That valve that failed for me was on a '78 Chrysler LeBaron. The only symptom was a loud thumping / roaring noise when I took the lid off the air filter housing. There weren't any wires near it. I plugged the hose off with an old Christmas tree light bulb! That stopped the hot exhaust gases from flowing up there so the hose survived many years like that. By the time I learned what that valve did, there was no point in replacing it. The car ran fine without it.
I'm not exactly a GM expert but I think the Blazer is the same vehicle. GM is really famous for having a severe lack of interchangeability between their various models, so the best I can suggest is to look at the connectors and wire colors to see if they're the same. There's usually a paper tag with a part number on it too that you can compare. If they're the same, they're the same. If the numbers are different, don't panic right away. Sometimes the harness could be identical but a little longer because it has to reach to a component that is located in a little different spot on one model. That is enough to warrant a different part number. On some models, there could one or entire wires missing. They do that to save money when a vehicle doesn't have some option. For example, there could be a dozen wires in one harness and five of them are for the cruise control. If a car doesn't have cruise control, they'll leave those five wires off but use the rest of the harness for the other things. That doesn't sound like much savings until you realize that could apply to a million cars. They just saved a few million feet of wire. The new replacement harness will have those five wires so they don't have to keep multiple versions in inventory. While they saved a dollar on each original harness, they will charge you ten dollars more for that new harness. Those five wires just won't do anything. That's just an example of why there could be different wires. If the harness you find in the salvage yard has wires were they were missing on your old one, don't worry about them as long as the connectors are the same. If all you can find are harnesses that don't have enough wires, get two or three, then you can pull the terminals out of the connectors on one and put them into the other one to make up the harness you need. I've done that but I doubt it's going to come to that on your vehicle.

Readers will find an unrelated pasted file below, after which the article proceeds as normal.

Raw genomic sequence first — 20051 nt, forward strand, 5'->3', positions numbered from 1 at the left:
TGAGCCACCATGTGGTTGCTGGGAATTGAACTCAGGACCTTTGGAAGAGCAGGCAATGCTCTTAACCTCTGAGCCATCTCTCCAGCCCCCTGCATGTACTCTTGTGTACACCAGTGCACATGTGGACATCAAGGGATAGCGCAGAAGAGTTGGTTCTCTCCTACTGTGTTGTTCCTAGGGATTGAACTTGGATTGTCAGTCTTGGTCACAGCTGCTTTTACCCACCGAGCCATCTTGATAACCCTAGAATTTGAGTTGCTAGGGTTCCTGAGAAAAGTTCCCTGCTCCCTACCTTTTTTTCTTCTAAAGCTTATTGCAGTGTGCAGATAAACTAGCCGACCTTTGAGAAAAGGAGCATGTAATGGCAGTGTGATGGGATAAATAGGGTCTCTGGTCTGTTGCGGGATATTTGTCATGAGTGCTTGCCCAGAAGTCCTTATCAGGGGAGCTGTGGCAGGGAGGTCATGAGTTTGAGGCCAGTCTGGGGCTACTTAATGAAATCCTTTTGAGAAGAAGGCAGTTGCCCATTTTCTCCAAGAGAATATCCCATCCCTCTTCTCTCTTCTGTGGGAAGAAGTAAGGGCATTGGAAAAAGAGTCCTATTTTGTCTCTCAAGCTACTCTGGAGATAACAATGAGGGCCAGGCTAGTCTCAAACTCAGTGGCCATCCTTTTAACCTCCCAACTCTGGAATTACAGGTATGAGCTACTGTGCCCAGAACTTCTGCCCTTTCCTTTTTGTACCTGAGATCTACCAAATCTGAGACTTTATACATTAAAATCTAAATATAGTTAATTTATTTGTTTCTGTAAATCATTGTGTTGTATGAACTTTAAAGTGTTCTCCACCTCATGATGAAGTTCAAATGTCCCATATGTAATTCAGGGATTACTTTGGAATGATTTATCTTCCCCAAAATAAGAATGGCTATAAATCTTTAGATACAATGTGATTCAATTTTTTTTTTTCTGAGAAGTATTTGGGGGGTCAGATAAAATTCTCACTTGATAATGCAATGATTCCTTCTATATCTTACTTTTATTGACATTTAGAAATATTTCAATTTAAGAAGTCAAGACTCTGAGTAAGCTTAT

Friday, April 6th, 2012 AT 6:49 PM